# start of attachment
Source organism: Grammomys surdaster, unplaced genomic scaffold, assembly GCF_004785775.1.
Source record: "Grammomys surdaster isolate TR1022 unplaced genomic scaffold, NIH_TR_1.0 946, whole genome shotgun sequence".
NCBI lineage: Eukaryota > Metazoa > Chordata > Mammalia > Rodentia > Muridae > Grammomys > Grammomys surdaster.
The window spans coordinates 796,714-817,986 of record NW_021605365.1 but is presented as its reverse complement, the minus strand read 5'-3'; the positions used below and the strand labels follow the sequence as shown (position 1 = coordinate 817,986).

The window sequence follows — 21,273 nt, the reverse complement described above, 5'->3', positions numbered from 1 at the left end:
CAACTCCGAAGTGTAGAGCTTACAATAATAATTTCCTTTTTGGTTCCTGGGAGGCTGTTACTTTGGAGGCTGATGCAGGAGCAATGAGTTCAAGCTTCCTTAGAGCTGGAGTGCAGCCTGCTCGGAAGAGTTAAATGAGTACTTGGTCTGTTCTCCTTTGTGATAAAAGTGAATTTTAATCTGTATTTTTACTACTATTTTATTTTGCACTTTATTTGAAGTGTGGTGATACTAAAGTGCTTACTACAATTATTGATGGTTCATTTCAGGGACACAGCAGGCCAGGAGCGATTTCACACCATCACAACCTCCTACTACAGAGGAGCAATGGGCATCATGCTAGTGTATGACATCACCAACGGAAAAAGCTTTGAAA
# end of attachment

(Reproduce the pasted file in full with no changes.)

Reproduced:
Source organism: Grammomys surdaster, unplaced genomic scaffold, assembly GCF_004785775.1.
Source record: "Grammomys surdaster isolate TR1022 unplaced genomic scaffold, NIH_TR_1.0 946, whole genome shotgun sequence".
NCBI lineage: Eukaryota > Metazoa > Chordata > Mammalia > Rodentia > Muridae > Grammomys > Grammomys surdaster.
The window spans coordinates 796,714-817,986 of record NW_021605365.1 but is presented as its reverse complement, the minus strand read 5'-3'; the positions used below and the strand labels follow the sequence as shown (position 1 = coordinate 817,986).

The window sequence follows — 21,273 nt, the reverse complement described above, 5'->3', positions numbered from 1 at the left end:
CAACTCCGAAGTGTAGAGCTTACAATAATAATTTCCTTTTTGGTTCCTGGGAGGCTGTTACTTTGGAGGCTGATGCAGGAGCAATGAGTTCAAGCTTCCTTAGAGCTGGAGTGCAGCCTGCTCGGAAGAGTTAAATGAGTACTTGGTCTGTTCTCCTTTGTGATAAAAGTGAATTTTAATCTGTATTTTTACTACTATTTTATTTTGCACTTTATTTGAAGTGTGGTGATACTAAAGTGCTTACTACAATTATTGATGGTTCATTTCAGGGACACAGCAGGCCAGGAGCGATTTCACACCATCACAACCTCCTACTACAGAGGAGCAATGGGCATCATGCTAGTGTATGACATCACCAACGGAAAAAGCTTTGAAA